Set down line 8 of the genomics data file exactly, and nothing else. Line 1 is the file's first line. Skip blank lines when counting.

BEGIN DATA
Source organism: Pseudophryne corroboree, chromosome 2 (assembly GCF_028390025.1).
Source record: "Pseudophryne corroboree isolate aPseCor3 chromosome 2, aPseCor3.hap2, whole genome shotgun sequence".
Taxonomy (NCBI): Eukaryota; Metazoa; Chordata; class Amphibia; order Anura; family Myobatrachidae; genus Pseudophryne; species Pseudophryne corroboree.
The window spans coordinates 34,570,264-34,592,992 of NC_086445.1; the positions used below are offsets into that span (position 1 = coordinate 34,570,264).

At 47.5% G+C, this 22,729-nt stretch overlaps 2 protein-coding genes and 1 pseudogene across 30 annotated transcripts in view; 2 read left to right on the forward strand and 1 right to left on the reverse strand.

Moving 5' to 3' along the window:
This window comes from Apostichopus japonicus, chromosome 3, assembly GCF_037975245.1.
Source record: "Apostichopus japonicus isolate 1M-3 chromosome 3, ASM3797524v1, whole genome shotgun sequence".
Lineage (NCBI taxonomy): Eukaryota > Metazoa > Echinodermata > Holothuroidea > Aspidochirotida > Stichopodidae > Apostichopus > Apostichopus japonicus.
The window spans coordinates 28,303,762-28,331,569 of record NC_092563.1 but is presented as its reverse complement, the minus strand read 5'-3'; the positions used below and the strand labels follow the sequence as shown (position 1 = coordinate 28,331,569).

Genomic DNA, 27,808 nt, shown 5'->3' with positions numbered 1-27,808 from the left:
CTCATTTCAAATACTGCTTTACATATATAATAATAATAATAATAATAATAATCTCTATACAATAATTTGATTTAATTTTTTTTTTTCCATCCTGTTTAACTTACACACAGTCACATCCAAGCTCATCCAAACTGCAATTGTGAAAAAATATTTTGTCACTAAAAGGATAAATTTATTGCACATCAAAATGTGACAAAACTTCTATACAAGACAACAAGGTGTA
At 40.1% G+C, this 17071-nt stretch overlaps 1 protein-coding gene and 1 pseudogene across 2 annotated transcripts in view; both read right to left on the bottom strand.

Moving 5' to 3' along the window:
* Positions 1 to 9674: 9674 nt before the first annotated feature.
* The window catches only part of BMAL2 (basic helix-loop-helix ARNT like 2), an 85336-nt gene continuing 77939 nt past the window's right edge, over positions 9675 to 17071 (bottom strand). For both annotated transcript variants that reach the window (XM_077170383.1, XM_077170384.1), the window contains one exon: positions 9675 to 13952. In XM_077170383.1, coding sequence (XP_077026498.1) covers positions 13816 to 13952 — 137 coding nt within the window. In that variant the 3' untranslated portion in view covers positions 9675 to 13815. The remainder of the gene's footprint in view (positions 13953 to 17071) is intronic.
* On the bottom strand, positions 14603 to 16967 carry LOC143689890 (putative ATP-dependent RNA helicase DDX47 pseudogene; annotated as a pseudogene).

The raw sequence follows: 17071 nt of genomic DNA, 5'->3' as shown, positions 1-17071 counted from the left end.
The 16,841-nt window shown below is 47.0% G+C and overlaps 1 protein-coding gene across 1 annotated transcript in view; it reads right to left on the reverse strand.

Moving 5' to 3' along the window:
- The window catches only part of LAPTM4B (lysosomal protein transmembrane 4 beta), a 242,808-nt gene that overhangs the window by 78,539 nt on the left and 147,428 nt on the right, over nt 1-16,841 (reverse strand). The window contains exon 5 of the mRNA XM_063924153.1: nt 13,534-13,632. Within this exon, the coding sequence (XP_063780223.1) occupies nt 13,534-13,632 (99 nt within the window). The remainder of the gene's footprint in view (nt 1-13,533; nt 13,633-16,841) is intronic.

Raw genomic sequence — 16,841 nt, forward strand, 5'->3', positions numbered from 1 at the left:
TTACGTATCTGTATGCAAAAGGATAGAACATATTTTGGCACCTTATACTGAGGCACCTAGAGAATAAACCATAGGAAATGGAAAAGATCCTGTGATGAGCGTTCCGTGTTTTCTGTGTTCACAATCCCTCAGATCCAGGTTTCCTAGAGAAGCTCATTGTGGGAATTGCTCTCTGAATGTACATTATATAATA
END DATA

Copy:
Source record: "Apostichopus japonicus isolate 1M-3 chromosome 3, ASM3797524v1, whole genome shotgun sequence".